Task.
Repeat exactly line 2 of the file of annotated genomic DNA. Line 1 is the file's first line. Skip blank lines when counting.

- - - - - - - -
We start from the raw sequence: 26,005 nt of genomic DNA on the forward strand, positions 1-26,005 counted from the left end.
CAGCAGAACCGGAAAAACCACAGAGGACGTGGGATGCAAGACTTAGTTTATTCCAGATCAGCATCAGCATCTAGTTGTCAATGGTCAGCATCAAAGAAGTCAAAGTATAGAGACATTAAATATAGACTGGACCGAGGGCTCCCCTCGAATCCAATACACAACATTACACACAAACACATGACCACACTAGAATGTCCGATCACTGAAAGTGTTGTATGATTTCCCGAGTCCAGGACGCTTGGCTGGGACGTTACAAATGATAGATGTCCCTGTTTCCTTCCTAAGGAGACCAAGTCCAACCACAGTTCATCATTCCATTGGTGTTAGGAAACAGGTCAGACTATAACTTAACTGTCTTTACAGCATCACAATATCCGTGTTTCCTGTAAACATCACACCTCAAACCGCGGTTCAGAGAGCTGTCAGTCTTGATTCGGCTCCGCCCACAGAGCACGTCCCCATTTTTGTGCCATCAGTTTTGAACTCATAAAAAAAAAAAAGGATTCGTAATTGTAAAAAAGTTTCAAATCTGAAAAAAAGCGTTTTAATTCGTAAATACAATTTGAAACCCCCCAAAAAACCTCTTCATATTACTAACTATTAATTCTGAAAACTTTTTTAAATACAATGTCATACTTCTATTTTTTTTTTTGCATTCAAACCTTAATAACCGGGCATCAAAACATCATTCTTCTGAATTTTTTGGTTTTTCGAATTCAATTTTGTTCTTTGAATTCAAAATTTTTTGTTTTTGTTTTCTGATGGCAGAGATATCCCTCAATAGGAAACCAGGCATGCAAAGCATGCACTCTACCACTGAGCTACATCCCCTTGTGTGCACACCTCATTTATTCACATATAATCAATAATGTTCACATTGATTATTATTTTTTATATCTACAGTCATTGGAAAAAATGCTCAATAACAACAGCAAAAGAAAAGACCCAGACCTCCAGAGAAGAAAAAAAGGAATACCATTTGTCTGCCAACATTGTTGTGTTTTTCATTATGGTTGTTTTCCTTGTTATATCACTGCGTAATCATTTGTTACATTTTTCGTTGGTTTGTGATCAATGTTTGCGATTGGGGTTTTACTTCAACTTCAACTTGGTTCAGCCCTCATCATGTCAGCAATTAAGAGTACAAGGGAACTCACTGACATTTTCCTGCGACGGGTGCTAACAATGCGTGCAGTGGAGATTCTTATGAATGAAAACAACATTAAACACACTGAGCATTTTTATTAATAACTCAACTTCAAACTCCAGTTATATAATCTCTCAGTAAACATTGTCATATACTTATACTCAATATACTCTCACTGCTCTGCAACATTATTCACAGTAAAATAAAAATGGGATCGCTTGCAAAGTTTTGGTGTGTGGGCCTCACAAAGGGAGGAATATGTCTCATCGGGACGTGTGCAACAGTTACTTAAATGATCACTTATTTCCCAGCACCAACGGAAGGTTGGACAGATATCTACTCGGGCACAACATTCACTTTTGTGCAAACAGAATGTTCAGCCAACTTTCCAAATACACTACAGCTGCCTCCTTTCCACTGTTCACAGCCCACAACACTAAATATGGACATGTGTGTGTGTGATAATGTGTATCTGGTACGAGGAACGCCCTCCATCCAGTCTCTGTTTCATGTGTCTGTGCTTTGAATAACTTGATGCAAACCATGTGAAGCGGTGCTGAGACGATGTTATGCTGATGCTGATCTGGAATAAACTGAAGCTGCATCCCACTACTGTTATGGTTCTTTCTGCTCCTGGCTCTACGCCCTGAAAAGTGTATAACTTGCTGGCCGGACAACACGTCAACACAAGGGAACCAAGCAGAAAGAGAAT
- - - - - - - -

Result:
CAGCAGAACCGGAAAAACCACAGAGGACGTGGGATGCAAGACTTAGTTTATTCCAGATCAGCATCAGCATCTAGTTGTCAATGGTCAGCATCAAAGAAGTCAAAGTATAGAGACATTAAATATAGACTGGACCGAGGGCTCCCCTCGAATCCAATACACAACATTACACACAAACACATGACCACACTAGAATGTCCGATCACTGAAAGTGTTGTATGATTTCCCGAGTCCAGGACGCTTGGCTGGGACGTTACAAATGATAGATGTCCCTGTTTCCTTCCTAAGGAGACCAAGTCCAACCACAGTTCATCATTCCATTGGTGTTAGGAAACAGGTCAGACTATAACTTAACTGTCTTTACAGCATCACAATATCCGTGTTTCCTGTAAACATCACACCTCAAACCGCGGTTCAGAGAGCTGTCAGTCTTGATTCGGCTCCGCCCACAGAGCACGTCCCCATTTTTGTGCCATCAGTTTTGAACTCATAAAAAAAAAAAAGGATTCGTAATTGTAAAAAAGTTTCAAATCTGAAAAAAAGCGTTTTAATTCGTAAATACAATTTGAAACCCCCCAAAAAACCTCTTCATATTACTAACTATTAATTCTGAAAACTTTTTTAAATACAATGTCATACTTCTATTTTTTTTTTTGCATTCAAACCTTAATAACCGGGCATCAAAACATCATTCTTCTGAATTTTTTGGTTTTTCGAATTCAATTTTGTTCTTTGAATTCAAAATTTTTTGTTTTTGTTTTCTGATGGCAGAGATATCCCTCAATAGGAAACCAGGCATGCAAAGCATGCACTCTACCACTGAGCTACATCCCCTTGTGTGCACACCTCATTTATTCACATATAATCAATAATGTTCACATTGATTATTATTTTTTATATCTACAGTCATTGGAAAAAATGCTCAATAACAACAGCAAAAGAAAAGACCCAGACCTCCAGAGAAGAAAAAAAGGAATACCATTTGTCTGCCAACATTGTTGTGTTTTTCATTATGGTTGTTTTCCTTGTTATATCACTGCGTAATCATTTGTTACATTTTTCGTTGGTTTGTGATCAATGTTTGCGATTGGGGTTTTACTTCAACTTCAACTTGGTTCAGCCCTCATCATGTCAGCAATTAAGAGTACAAGGGAACTCACTGACATTTTCCTGCGACGGGTGCTAACAATGCGTGCAGTGGAGATTCTTATGAATGAAAACAACATTAAACACACTGAGCATTTTTATTAATAACTCAACTTCAAACTCCAGTTATATAATCTCTCAGTAAACATTGTCATATACTTATACTCAATATACTCTCACTGCTCTGCAACATTATTCACAGTAAAATAAAAATGGGATCGCTTGCAAAGTTTTGGTGTGTGGGCCTCACAAAGGGAGGAATATGTCTCATCGGGACGTGTGCAACAGTTACTTAAATGATCACTTATTTCCCAGCACCAACGGAAGGTTGGACAGATATCTACTCGGGCACAACATTCACTTTTGTGCAAACAGAATGTTCAGCCAACTTTCCAAATACACTACAGCTGCCTCCTTTCCACTGTTCACAGCCCACAACACTAAATATGGACATGTGTGTGTGTGATAATGTGTATCTGGTACGAGGAACGCCCTCCATCCAGTCTCTGTTTCATGTGTCTGTGCTTTGAATAACTTGATGCAAACCATGTGAAGCGGTGCTGAGACGATGTTATGCTGATGCTGATCTGGAATAAACTGAAGCTGCATCCCACTACTGTTATGGTTCTTTCTGCTCCTGGCTCTACGCCCTGAAAAGTGTATAACTTGCTGGCCGGACAACACGTCAACACAAGGGAACCAAGCAGAAAGAGAAT